FRADEI IS A small, marvelous restaurant in Fort Greene, Brooklyn, and as is the norm for such restaurants, it’s perpetually booked out two to three weeks in advance. The Italian bistro is also one of this year’s establishments blessed by the culinary powers that be (namely, New York Times food critic Pete Wells), so I was excited to sit down with its effusive co-chef Robbie Cox. Leading the kitchen’s creative force alongside chef Sam Schwarz, Cox falls somewhere between chef and storyteller. He speaks with highly specific, razor-sharp detail on almost anything. When I asked him what he thought might be most useful to our readers to discuss, this young punk chef, in all his tatted, pierced, shaved-head glory, had an answer right away: “Seasoning food. People still don’t understand how to season their food.”
Cox’s cooking pedigree is unconventional. For starters, he never went to culinary school. Through a combination of grit and fake-it-’til-you-make-it, Cox worked his way up from small-town Massachusetts joints to New York City’s Boulud Sud, where he showed up to his interview with gauges in his ears and no idea who legendary chef Daniel Boulud actually was. From there, he moved to Christian Constant’s Le Bibent in Toulouse, Paris’s iconic Septime, and Le Rigmarole, a French-inspired restaurant that used a Japanese grill. He then, in the midst of the pandemic, took over and subsequently transformed the kitchen at Fradei.
As someone who got where he is today through hard work, curiosity, and love for the craft, he understands more than anyone that there are no white-gloved gatekeepers to good flavor. Improving your cooking starts with understanding your own palate, and as with anything, truly caring about where things come from. With passion, insight, personality, and just a few expletives, Cox gives us some perfectly seasoned food for thought.
“A lot of recipes, especially the ones I see online, are like, ‘A pinch of salt.’ But what’s a pinch of salt? If you have bigger hands than me, what’s a pinch of salt to you? I think a lot of people will trust whatever is written online. But what it really comes down to is understanding your subjective taste. And your ingredients.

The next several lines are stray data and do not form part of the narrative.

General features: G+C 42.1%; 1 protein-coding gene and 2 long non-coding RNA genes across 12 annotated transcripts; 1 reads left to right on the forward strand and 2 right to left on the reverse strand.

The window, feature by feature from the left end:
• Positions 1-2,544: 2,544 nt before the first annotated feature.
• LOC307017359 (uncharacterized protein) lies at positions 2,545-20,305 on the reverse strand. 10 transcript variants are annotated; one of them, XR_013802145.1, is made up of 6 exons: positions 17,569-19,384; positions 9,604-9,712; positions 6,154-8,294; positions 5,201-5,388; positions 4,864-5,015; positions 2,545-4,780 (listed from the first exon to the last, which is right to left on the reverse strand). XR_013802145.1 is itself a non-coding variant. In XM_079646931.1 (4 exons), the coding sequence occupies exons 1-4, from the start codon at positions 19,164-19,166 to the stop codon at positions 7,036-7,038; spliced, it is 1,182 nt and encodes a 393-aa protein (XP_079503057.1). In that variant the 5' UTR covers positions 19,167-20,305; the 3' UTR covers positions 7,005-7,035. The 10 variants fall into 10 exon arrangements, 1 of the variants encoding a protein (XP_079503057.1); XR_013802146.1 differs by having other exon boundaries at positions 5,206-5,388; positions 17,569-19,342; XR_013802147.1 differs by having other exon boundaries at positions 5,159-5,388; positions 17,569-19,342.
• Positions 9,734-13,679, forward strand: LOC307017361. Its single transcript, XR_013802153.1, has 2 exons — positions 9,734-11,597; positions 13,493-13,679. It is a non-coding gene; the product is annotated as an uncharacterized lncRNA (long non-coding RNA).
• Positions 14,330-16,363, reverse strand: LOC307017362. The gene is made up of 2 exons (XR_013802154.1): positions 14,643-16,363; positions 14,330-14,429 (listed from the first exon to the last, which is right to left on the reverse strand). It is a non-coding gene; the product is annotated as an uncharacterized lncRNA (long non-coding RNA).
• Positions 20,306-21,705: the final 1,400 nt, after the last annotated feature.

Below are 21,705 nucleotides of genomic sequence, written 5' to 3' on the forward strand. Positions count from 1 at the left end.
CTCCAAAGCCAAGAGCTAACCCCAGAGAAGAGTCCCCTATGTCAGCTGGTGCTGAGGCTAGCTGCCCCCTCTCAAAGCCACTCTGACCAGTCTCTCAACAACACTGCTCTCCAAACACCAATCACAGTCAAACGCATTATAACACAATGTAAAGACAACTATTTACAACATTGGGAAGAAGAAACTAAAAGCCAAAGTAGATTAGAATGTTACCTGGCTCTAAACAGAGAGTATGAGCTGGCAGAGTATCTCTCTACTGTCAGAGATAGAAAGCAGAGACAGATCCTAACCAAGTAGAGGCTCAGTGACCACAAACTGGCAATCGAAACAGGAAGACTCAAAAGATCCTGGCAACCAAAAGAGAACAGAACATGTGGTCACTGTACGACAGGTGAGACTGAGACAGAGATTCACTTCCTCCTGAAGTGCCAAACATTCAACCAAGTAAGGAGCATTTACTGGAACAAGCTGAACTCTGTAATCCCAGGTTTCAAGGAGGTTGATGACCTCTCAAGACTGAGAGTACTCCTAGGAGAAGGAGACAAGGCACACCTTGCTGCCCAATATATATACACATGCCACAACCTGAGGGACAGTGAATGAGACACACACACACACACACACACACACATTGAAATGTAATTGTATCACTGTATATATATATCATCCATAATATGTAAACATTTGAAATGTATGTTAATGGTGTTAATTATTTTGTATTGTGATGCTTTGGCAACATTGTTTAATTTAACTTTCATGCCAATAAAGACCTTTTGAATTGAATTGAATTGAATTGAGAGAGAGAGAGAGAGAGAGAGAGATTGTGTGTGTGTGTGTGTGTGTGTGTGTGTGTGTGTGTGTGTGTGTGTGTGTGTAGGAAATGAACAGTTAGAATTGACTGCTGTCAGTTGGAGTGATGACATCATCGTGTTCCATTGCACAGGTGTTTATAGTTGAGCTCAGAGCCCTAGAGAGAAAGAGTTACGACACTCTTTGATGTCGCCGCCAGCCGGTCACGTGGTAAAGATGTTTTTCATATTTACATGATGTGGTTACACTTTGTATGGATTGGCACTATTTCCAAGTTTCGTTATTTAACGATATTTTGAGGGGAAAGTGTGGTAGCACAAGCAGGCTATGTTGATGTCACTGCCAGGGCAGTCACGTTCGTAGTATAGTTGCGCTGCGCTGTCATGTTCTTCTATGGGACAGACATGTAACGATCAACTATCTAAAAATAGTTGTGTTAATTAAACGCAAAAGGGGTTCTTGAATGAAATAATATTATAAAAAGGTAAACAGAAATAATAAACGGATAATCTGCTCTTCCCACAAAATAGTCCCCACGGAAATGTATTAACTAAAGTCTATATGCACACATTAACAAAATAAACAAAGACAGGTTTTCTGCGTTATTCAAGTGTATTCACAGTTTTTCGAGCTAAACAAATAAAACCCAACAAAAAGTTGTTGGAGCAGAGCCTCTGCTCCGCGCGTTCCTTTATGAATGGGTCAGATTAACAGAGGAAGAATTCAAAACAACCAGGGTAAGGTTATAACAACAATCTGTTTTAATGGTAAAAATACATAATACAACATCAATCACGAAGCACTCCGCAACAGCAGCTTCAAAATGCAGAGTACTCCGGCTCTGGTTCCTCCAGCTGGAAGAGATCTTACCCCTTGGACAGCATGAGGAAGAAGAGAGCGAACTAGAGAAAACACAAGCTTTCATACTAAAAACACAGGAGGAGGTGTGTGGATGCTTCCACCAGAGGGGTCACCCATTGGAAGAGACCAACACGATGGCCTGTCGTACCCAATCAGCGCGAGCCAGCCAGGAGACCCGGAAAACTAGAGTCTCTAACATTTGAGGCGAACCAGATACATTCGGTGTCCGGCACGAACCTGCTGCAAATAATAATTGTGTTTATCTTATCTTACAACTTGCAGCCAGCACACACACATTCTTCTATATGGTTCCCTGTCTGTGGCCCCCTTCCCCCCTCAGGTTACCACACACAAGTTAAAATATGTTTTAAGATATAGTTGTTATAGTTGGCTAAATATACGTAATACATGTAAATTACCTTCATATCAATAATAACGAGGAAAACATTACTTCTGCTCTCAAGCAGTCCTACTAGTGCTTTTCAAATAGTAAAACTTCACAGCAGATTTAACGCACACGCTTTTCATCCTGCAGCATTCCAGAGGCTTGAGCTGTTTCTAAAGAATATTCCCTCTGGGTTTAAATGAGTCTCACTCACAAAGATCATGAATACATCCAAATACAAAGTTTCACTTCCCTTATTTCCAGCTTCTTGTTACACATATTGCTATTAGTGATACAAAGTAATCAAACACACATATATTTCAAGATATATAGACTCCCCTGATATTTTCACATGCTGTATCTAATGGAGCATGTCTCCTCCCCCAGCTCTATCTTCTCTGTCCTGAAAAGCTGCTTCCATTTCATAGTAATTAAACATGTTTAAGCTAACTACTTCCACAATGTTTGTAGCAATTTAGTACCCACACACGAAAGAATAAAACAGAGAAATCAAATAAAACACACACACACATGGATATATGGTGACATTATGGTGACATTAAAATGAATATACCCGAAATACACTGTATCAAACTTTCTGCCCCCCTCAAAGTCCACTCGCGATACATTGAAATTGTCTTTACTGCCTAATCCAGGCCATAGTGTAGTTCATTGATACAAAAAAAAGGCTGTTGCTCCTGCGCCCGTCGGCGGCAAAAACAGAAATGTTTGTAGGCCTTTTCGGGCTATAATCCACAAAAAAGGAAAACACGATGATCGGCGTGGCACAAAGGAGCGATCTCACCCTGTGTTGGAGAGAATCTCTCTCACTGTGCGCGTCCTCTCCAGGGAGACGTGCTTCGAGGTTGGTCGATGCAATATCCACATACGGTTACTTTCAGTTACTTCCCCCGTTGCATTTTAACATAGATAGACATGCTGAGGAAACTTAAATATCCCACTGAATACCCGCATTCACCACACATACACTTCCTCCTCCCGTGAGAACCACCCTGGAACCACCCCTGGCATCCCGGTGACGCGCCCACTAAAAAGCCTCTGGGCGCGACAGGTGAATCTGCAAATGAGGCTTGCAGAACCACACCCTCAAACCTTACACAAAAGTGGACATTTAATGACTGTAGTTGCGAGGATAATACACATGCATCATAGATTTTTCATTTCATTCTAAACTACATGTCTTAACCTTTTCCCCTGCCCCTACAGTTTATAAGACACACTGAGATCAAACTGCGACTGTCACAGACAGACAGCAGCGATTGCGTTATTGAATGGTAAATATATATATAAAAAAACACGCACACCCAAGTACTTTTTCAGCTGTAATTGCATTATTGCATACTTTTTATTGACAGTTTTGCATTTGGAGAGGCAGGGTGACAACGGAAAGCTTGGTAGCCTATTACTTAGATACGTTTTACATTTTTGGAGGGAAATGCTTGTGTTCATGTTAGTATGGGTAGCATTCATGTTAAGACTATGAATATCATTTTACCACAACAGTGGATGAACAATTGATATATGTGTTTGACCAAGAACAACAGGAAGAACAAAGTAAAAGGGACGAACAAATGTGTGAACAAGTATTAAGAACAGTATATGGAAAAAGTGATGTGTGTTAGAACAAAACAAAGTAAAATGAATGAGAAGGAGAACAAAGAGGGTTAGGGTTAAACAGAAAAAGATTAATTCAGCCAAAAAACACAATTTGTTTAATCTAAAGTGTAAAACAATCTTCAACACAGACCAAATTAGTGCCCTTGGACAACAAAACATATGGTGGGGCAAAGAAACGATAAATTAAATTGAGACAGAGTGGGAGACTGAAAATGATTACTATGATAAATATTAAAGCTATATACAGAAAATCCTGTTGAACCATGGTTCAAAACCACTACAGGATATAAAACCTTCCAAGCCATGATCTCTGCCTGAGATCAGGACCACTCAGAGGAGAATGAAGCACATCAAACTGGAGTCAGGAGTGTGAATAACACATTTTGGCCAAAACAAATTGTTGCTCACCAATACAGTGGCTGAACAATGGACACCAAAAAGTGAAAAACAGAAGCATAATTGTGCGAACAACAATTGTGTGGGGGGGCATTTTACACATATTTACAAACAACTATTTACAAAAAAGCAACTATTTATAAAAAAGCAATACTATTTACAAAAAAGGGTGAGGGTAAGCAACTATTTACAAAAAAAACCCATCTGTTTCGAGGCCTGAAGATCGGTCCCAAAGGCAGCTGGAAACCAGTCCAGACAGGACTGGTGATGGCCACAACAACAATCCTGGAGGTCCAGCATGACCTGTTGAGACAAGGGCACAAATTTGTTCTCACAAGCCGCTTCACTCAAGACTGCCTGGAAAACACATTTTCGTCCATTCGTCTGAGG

Let’s say you’re making a dish, you’re using eggs, and you need to salt it. Are the eggs super fresh? Are they a couple days old? Are they organic eggs? How you season that dish is going to change depending on all that because of the water content of the eggs. Or, like, it was just tomato season. And everybody wants to work with heirloom tomatoes right now. Are they fresh? Have they gotten a ton of sunlight before? Did it rain before they were picked? A pinch of salt on all three of those different tomatoes isn’t going to affect it the same way.”
“Taste everything, always, your whole life. Season something, taste it. Season something, taste it. The easiest I can describe it is like making a mayonnaise at home. So you make a mayonnaise, and you add what you think needs to be added for salt. And then taste it. Afterwards, you don’t add that same amount twice because double that would ruin it, right? So you just add a small amount, and taste it. Small amount, taste it. That’s the way to season. Just tasting your food over and over and over, is I think what a lot more people need to do. Because most people just make a mayonnaise and say, ‘Yep, it’s done. There’s 10 grams of salt in that, I don’t need to taste it. Because that’s what the recipe said.’”